Mamie Smith’s 1920 recording of “Crazy Blues” was the first successful recording of a song by a blues singer. “Crazy Blues” is an important contribution to black music, but it presents some ethical problems. Mamie Smith’s success with “Crazy Blues” came as a surprise to record labels, but they soon realized that making records of blues songs was profitable. A newspaper article by a black writer from 1921 talks about the exploitation of black musicians by phonograph companies. The companies used these musicians of color to sell blues music to black record buyers, but still excluded other musicians of color who performed different kinds of music. This picking and choosing of what music to produce and sell contributes to the problem of erasure in black music. There are certain kinds of music that are recorded and preserved, but others aren’t, even if they are equally important.
“Crazy Blues” also brings up concerns with the development of blues. According to Elijah Wald, the discovery of race records by white people led to their reinterpretations and creation of new definitions that became very different from the original source. Karl Hagstrom Miller also acknowledges the fears of some people and their worry that the success of blues that stems from commercial record businesses covers up the Southern rural roots of blues. There were other arguments against Smith that mentioned that since she was from Cincinnati, she was not connected to the blues roots and was not a real blues singer. There are also complaints of Smith’s abilities as a blues singer, criticizing that she was not any better than other white singers.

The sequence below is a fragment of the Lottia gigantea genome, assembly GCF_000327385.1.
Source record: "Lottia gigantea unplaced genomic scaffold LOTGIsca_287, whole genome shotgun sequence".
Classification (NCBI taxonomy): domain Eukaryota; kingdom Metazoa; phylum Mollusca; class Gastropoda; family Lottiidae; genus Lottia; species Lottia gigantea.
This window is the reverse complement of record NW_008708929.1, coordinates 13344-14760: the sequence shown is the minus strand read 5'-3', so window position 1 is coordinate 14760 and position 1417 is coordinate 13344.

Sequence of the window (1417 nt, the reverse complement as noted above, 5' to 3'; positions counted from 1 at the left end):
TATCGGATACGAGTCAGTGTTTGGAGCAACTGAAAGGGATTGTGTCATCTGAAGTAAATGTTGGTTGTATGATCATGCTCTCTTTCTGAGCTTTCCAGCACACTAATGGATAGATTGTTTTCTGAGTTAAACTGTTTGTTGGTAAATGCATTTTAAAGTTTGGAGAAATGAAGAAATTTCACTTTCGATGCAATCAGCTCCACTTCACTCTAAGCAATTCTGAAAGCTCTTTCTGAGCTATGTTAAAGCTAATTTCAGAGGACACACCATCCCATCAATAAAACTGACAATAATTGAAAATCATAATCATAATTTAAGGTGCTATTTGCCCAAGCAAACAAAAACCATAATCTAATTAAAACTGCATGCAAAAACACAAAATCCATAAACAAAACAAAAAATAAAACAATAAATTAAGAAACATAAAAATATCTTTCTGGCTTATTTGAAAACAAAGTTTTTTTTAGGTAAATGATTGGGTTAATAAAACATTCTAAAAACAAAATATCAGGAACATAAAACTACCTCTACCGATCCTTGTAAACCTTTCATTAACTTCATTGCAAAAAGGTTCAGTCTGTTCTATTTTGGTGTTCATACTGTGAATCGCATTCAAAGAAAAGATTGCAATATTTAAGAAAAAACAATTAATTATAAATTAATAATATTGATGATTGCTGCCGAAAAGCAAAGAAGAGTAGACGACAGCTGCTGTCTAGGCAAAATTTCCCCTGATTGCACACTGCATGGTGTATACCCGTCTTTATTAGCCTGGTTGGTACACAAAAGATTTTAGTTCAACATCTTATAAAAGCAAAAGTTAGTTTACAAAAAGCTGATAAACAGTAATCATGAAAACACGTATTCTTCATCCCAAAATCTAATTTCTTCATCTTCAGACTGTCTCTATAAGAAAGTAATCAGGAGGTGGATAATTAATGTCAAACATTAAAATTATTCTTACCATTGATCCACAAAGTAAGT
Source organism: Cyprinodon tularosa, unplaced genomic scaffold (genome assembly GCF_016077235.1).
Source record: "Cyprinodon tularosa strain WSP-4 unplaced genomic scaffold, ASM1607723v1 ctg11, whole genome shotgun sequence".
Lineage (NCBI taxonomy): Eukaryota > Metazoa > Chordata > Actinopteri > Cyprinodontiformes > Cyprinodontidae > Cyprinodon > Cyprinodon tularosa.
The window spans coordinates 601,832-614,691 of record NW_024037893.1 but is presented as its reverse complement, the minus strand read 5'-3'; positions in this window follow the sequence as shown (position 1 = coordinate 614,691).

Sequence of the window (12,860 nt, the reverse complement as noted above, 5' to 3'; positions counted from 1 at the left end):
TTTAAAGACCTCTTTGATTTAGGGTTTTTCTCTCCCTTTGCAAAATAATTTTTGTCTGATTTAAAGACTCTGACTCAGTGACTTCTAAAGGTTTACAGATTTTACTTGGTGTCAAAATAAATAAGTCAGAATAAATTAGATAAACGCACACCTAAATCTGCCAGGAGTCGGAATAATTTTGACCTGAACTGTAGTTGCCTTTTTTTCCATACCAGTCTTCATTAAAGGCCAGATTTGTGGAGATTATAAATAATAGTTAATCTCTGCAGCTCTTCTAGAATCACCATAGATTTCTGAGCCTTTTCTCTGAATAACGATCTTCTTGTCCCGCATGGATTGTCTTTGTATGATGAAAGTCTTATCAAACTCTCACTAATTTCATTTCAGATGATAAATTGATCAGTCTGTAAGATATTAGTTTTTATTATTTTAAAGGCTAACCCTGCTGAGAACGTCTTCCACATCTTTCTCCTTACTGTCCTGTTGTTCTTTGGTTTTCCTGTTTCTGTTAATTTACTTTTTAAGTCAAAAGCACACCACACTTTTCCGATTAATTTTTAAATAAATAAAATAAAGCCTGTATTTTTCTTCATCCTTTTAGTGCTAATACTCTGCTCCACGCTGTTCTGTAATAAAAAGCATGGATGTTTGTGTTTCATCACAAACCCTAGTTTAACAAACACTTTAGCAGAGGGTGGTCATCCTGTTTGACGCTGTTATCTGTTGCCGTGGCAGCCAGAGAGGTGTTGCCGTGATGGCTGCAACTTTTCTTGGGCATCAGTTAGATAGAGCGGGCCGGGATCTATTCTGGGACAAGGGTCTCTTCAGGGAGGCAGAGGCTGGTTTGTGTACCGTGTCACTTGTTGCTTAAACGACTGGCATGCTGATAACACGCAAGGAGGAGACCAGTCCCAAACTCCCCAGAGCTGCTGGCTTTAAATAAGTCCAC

Yet, Smith has been a key contributor to the development of blues, specifically the blues that became established and accepted. Wald defines blues as whatever the mass of black record buyers called the blues. This second newspaper article from 1920 calls Mamie Smith, “the only colored girl that sings for records, which we all like to hear.” Even though Mamie Smith’s recording contributed to record companies that not only perpetuated racial inequalities, but possibly altered the advancement and preservation of blues, it doesn’t change the fact that she was popular in the black community as a blues singer and helped define the true meaning of blues.
After You’ve Gone. Recorded June 18, 2014. 2014 Railroad, 2014, Streaming Audio. Accessed October 10, 2017.
“At the Howard Theater.” Washington Bee. December 18, 1920. Accessed October 9, 2017.
Crawford, Richard. America’s Musical Life. New York: W. W. Norton & Company, Inc., 2001.
Gussow, Adam. “‘Shoot Myself a Cop’: Mamie Smith’s ‘Crazy Blues’ as Social Text.” Callaloo, 25, no. 1 (2002): 8–44.
“In the World of Music.” Washington Bee. February 19, 1921. Accessed October 9, 2017.
Miller, Karl Hagstrom. Segregating Sound: Inventing Folk and Pop Music in the Age of Jim Crow. Durham: Duke University Press, 2010.
Wald, Elijah. Escaping the Delta: Robert Johnson and the Invention of the Blues. New York: Harper Collins, 2004.